The odd thing about this scam is that Tyler Perry expects me to subtract my portion of the check and wire the rest of it via Western Union to the "Nanny," one Marva McGibbon in Ft. Meyers, Florida. I can't see how the scheme works. What is there to stop the sexually frustrated English tutors of the world from cashing their checks and sending nothing whatsoever to Nanny McGibbon? For that matter, how many people will actually go through with the money transfer when young Sven Perry doesn't meet them at the "local library" as promised?

Already the situation is too intricate for my cloudy little mind. There is nothing left for me to do but add this to my resume and catch my flight to Guadalajara, broke as the birdshit under my bootheels.


Sarah said...

OMG!! this SAME thing just happend to me. likewise, we found out it was fraud BEFORE sending money or anthing like that. damn.

Kara said...

I was also scammed, in fact, today (9/24/08). I was not thanked for offering services, was not told that I had won some great prize. I was contacted via Craigs List (if you're not fimiliar, it's an on-line marketplace/classified area. about a Curio Cabinet that I am trying to sell.
I also was instructed to take my fees (just over $120) and to wire the rest of the money to Marva Mcgibbon of Ft myers FL 33901 (there was a street address included as well of course). The check I was sent was for $2,500! Yeah...I knew there was no way it was real when I saw that amount. $2,500 for a $120 curio cabinet?! You can buy THREE NEW ONES for that any rate. I called the bank it was drawn on and BINGO! Fraudulent.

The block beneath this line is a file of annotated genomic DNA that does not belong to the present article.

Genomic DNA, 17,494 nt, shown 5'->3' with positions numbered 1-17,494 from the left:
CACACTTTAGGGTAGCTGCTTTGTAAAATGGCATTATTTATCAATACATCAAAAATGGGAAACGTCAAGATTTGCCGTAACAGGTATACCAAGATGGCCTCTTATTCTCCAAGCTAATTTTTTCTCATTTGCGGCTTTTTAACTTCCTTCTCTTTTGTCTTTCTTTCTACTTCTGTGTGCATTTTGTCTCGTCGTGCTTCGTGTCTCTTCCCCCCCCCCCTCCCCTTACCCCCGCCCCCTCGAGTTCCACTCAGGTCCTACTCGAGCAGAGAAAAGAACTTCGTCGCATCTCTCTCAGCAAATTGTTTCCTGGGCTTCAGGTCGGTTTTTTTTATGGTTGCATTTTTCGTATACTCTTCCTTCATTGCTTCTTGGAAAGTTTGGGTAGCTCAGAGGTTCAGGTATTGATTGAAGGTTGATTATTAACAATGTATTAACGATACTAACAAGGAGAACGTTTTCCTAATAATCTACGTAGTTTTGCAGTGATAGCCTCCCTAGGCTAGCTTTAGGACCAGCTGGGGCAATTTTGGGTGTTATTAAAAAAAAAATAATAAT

I guess if you cash it, then you're responsible to pay back the bank. That's what the lady from the bank informed me of anyway.
Cashers - Beware!

Anonymous said...

Glad I found this website because i to received this check. Not sure what to do with it now but will call and find out.

scott said...

Just graduated with an english degree. 50 bucks an hour beats the job i have now. why didn't i do a quick google search before now? Oh yeah, how the hell am i supposed to tutor a denmarkian kid when his "nanny" is in ft. meyers? anyone have any real jobs for a guy with a BA in English?

E Rock said...

SAME thing here. Same name for the "nanny", same address and same EVERYTHING. What was the email address of the person you've been in correspondence with?

Anonymous said...

Holy sh*t...I have just come through this article, but it was sort of too late...I already wired money to the guy. Thought it was legitimate before he asked me for the second favor, and now comes this article. Damn.